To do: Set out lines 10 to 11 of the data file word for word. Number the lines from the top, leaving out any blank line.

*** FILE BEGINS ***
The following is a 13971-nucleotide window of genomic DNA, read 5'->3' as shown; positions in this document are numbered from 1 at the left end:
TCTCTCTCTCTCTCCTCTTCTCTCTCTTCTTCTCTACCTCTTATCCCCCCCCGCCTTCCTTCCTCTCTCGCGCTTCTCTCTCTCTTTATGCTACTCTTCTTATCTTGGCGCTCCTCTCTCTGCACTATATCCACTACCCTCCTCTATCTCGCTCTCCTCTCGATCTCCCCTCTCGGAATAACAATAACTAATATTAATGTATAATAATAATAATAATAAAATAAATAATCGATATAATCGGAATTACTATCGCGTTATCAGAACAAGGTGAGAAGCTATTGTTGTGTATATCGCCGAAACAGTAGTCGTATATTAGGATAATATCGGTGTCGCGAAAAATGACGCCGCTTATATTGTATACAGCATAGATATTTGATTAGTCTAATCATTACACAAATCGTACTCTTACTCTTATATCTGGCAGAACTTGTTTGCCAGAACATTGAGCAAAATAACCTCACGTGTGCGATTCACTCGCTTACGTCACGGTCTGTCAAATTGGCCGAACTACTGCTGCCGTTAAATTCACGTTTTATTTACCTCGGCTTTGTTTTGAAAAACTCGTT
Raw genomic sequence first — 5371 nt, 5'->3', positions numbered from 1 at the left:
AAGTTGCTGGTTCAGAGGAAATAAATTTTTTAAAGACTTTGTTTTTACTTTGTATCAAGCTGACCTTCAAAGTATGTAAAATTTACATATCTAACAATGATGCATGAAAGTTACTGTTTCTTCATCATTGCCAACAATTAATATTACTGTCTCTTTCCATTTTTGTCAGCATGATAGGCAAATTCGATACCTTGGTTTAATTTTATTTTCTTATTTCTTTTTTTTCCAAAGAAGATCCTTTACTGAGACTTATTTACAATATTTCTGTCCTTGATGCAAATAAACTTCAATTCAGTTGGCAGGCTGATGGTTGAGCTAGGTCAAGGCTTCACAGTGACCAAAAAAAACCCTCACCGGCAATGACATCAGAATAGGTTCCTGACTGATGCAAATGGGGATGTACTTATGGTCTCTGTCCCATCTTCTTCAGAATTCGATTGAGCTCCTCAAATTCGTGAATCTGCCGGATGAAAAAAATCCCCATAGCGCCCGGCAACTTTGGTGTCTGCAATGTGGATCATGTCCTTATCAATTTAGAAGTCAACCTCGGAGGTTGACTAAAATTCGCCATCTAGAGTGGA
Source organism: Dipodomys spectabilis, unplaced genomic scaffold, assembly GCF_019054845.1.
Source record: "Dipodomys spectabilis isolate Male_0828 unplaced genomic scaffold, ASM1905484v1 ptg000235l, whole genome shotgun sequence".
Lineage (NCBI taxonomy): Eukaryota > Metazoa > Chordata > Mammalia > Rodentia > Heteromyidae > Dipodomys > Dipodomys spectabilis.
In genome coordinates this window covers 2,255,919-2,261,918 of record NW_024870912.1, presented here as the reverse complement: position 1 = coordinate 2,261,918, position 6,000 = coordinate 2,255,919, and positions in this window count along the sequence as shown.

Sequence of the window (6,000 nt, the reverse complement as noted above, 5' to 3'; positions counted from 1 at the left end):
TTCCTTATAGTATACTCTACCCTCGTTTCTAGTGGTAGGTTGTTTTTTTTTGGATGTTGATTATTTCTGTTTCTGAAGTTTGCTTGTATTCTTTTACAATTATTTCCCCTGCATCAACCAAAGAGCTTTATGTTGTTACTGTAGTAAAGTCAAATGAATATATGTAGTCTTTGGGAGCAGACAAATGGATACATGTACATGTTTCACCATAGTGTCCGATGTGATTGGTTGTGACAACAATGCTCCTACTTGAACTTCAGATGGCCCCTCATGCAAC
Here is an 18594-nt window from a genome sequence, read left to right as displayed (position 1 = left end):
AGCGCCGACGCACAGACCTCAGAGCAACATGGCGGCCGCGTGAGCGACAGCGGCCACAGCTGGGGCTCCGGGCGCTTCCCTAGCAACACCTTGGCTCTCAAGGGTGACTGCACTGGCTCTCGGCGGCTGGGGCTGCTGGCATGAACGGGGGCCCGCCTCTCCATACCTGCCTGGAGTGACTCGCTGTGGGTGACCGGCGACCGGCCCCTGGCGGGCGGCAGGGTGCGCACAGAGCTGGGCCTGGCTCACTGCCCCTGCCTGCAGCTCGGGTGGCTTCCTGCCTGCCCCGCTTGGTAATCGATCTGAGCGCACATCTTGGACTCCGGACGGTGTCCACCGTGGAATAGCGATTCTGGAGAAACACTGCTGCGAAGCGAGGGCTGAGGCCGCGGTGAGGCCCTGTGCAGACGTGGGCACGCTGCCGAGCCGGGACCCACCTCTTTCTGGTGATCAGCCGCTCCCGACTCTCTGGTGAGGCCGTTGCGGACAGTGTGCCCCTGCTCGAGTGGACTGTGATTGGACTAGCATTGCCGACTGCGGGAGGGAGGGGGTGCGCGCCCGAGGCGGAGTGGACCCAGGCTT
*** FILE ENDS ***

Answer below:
TTCCTTATAGTATACTCTACCCTCGTTTCTAGTGGTAGGTTGTTTTTTTTTGGATGTTGATTATTTCTGTTTCTGAAGTTTGCTTGTATTCTTTTACAATTATTTCCCCTGCATCAACCAAAGAGCTTTATGTTGTTACTGTAGTAAAGTCAAATGAATATATGTAGTCTTTGGGAGCAGACAAATGGATACATGTACATGTTTCACCATAGTGTCCGATGTGATTGGTTGTGACAACAATGCTCCTACTTGAACTTCAGATGGCCCCTCATGCAAC
Here is an 18594-nt window from a genome sequence, read left to right as displayed (position 1 = left end):